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22. CHAPTER XXII (continued)
"And you know what your dinner will be," said Mrs. Grant, smiling--"the turkey, and I assure you a very fine one; for, my dear," turning to her husband, "cook insists upon the turkey's being dressed to-morrow."
"Very well, very well," cried Dr. Grant, "all the better; I am glad to hear you have anything so good in the house. But Miss Price and Mr. Edmund Bertram, I dare say, would take their chance. We none of us want to hear the bill of fare. A friendly meeting, and not a fine dinner, is all we have in view. A turkey, or a goose, or a leg of mutton, or whatever you and your cook choose to give us."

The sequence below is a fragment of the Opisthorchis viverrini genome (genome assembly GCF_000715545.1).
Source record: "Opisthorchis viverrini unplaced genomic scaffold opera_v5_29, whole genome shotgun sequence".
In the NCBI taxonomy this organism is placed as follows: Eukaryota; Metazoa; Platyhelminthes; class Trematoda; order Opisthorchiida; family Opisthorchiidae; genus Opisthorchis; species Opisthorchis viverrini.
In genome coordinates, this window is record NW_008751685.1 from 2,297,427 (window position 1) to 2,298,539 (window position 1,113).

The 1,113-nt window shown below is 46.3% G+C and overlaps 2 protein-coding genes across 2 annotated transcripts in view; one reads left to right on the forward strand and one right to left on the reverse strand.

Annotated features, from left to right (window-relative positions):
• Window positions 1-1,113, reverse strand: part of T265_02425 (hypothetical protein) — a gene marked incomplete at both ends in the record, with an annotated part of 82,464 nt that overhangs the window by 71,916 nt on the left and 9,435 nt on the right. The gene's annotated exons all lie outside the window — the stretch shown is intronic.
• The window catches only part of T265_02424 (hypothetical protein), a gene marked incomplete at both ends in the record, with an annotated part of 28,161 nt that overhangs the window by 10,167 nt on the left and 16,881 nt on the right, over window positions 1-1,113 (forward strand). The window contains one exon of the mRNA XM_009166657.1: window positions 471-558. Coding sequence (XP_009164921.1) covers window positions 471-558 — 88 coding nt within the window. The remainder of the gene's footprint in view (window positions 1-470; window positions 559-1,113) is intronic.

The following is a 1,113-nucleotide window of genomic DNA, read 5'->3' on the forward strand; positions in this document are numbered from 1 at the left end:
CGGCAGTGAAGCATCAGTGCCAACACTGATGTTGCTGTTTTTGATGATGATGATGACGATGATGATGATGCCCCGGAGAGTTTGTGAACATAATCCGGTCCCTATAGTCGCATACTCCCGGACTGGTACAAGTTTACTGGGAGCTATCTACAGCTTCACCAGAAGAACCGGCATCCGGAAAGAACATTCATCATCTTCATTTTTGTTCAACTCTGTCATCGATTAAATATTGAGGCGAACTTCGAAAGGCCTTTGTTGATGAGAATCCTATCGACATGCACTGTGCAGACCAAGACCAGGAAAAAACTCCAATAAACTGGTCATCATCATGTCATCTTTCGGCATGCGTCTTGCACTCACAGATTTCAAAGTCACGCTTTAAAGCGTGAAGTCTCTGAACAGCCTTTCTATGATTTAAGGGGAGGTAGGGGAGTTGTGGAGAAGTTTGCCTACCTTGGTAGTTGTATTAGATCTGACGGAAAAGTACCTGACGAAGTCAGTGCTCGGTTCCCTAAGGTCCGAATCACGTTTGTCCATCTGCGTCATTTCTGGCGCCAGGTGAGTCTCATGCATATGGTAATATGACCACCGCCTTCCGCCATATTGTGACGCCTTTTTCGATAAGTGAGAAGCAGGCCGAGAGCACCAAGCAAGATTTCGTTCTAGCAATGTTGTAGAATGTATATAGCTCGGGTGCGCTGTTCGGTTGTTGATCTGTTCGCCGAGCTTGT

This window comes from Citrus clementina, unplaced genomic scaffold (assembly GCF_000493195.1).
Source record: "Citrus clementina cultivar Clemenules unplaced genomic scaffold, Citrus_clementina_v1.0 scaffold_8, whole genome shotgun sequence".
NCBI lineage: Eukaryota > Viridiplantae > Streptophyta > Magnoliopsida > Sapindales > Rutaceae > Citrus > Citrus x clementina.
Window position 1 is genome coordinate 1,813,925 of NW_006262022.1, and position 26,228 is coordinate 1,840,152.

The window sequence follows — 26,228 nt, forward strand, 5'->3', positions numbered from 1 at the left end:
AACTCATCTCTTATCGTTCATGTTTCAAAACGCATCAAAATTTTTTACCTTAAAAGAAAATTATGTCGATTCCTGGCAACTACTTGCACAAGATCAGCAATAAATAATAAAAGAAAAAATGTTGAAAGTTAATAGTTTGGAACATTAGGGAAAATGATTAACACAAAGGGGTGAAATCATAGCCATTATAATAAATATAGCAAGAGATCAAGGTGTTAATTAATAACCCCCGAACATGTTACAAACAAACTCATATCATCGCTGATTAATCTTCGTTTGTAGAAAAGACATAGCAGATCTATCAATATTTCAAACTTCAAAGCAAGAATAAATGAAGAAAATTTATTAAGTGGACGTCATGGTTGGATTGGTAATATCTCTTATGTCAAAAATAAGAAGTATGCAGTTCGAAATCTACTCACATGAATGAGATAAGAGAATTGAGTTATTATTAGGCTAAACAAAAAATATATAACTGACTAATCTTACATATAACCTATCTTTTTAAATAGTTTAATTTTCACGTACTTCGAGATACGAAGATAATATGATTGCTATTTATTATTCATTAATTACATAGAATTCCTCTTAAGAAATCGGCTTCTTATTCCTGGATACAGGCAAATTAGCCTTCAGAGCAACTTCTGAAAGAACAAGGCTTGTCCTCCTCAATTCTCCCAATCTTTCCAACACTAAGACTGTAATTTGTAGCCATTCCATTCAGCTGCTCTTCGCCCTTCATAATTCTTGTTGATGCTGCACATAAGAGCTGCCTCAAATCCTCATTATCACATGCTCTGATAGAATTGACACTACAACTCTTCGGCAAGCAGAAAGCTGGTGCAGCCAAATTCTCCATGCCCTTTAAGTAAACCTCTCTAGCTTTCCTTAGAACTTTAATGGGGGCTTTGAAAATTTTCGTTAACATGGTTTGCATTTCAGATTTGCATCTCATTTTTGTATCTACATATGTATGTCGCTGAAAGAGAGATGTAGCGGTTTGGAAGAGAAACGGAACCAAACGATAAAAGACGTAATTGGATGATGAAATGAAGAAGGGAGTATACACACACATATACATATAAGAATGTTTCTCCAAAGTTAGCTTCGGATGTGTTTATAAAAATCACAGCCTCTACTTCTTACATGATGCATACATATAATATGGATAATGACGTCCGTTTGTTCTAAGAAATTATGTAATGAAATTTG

The two cousins walked home together; and, except in the immediate discussion of this engagement, which Edmund spoke of with the warmest satisfaction, as so particularly desirable for her in the intimacy which he saw with so much pleasure established, it was a silent walk; for having finished that subject, he grew thoughtful and indisposed for any other.
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